Some time back I went completely "cellphone free." There were a few key motivating factors for trying to do this:
- I didn't want to be locked into a contract – this is becoming less and less of an issue with more carriers offering month-to-month cell phone service.
- I didn't want to be locked into a single primary device for my communication. I wanted to be able to jump from device to device as easily as possible. Because I'm a nerd. And I like gadgets.
I've tried a few different combinations of devices, software and services to make this work, and I've become quite happy with the following setup:
- Google Voice for my primary phone number. This has the benefit of allowing me to forward incoming calls to any other phone number I like.
- Skype, with a subscription to make unlimited calls and a dedicated “Skype number.” My Google Voice number is typically auto-forwarded to Skype to make all of my phone calls. There are other services that provide this functionality if you don't want to/can't use Skype... I settled on this for the low total cost and unlimited calls to countries I tend to call most.
And, since I'm so happy with my setup, I figured I would share a few of the things I've learned along the way for those of you who have considered doing something similar.
You'll want mobile data. No matter how hard you try, there just won't be enough free Wi-Fi hotspots around. Plus, you're going to want to text/call/etc. while on the go (bus, car, walk, etc.). Luckily, there are some great, fairly inexpensive options for this. Virgin Mobile, AT&T and T-Mobile all offer no-contract mobile hotspot devices (that provide Wi-Fi access for all of your devices) that hover around the $40 to $60 per month range for roughly 5GB of 4G data. Worth noting: If you are making Skype audio calls over 3G/4G you'll be using, in my experience, a bit less than 1MB per minute, which means that 5GB of data will net you around 5,000 minutes of talk time.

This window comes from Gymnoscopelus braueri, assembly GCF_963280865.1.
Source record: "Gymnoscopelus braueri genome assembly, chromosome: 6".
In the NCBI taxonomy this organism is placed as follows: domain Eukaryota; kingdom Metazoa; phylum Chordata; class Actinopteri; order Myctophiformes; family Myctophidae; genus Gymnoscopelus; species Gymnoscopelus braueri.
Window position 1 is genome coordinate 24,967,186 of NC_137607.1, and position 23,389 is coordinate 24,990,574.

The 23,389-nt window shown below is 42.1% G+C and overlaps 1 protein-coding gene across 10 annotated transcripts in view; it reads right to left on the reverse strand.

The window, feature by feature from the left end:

You can spend more money on gadgets. A Nexus 5 phone will cost $350. An unlocked Samsung S5 will set you back $650. Compare that to a Nexus 7 ($230), Samsung Galaxy Tab 4 ($200), a Lenovo Miix 2 Windows tablet ($280) or a simple Apple iPod ($220). Think about that for a moment. You could either get a Samsung S5... or, for a similar price, you could buy a nice Android tablet, a Windows 8 tablet and an iOS-powered iPod. Sure, you could also just use one device and save a small boatload of moolah...but where's the fun in that?
Invest in a nice headset. You're not going to want to make all your calls on speakerphone, are you? Get a nice, generic Bluetooth headset that will work on all of your gadgets. This is going to make your life a lot nicer. A way that also works surprisingly well is to simply use the built-in microphones on all of your devices and just pick up a nice pair of wired headphones. This results in better audio quality (for you) and you don't need to mess with re-pairing your Bluetooth device to your various gadgets.
Camera troubles. If you're used to taking pictures with your smartphone, invest in either a) a dedicated small camera to tote around or b) something like an iPod (or a smartphone-sized Android device) to be your “carry around” camera. I started out using only a Nexus 7 tablet, and taking pictures with that thing is clumsy... and a bit goofy looking.
Get a gadget bag. Even if you just carry around one tablet and a small 4G hotspot... you're going to want a gadget bag (I prefer that term over “man purse”). A 7-inch tablet fits in most men’s pants pockets – but only just. And it's not terribly comfortable. Wearing a nice jacket with deep pockets works too. Unless it's warm outside, in which case you'll be sweltering in the heat just to keep your electronics safe. So get a bag, something with padding and multiple compartments to handle at least three gadgets.
When all is said and done, I have ended up spending almost exactly on my gadgets as I would have if I had just stayed with a dedicated smartphone. So there are no actual savings there. (If I had a bit more self-restraint and could keep myself from buying more gear, I'd save a few hundred smackers.)
And my maximum monthly cost (for mobile data and Skype) is around $58 per month. Months where I don't use the mobile data much (which seems to be every other month) I simply turn off my mobile hotspot, bringing my total monthly down to $8.
Which means that, on average, my total monthly cost (which includes unlimited calls and text plus data on whatever devices I want) is hovering right around $33.
And I'm not beholden to any cellphone company in any way. Which, to be honest, I'd be willing to pay a premium for.
If you're interested in doing something similar, feel free to ask me any questions about this approach in the comments. I'll try to answer them as best I can.